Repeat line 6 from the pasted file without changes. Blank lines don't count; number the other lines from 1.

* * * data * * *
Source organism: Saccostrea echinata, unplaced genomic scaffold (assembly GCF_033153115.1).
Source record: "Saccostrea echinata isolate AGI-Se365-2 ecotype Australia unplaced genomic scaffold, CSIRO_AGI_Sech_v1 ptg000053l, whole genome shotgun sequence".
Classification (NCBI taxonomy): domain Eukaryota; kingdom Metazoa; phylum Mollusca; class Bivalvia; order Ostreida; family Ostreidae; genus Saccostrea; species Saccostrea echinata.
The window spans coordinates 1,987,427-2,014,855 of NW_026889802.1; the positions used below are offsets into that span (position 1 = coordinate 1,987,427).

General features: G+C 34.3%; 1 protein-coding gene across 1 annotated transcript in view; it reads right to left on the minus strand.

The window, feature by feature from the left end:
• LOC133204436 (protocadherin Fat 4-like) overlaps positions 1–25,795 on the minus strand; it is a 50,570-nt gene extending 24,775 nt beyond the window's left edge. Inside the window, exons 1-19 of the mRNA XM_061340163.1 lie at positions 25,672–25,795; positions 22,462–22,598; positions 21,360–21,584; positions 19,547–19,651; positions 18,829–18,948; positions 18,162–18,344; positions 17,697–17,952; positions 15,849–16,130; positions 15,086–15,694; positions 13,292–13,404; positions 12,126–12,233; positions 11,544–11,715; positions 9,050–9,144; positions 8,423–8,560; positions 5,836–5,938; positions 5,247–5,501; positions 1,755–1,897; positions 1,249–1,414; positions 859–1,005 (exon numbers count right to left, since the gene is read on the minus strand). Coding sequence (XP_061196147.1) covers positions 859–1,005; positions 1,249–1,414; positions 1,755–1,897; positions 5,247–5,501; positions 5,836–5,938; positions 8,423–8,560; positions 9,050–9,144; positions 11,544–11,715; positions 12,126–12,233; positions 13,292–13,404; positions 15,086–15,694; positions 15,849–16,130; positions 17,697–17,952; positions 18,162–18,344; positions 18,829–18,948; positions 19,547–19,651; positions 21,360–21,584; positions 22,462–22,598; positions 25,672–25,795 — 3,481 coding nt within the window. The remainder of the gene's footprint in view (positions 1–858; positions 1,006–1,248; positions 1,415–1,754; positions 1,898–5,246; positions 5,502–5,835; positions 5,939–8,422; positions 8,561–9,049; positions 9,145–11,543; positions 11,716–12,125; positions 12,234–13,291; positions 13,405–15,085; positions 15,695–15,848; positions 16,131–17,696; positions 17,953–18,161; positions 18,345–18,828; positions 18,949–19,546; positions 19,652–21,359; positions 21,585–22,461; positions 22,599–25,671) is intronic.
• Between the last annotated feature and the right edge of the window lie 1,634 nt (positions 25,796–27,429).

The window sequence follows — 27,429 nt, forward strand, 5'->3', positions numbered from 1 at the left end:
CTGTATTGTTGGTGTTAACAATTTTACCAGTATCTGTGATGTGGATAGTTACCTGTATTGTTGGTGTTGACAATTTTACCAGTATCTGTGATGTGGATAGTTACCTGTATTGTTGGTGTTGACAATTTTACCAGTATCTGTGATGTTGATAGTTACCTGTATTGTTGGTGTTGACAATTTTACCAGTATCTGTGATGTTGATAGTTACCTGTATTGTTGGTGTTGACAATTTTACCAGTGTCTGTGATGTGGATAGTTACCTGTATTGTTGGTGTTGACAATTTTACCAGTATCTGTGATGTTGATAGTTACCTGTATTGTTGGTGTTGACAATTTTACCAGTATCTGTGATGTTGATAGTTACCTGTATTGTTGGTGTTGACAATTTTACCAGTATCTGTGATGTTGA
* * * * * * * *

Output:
The window, feature by feature from the left end: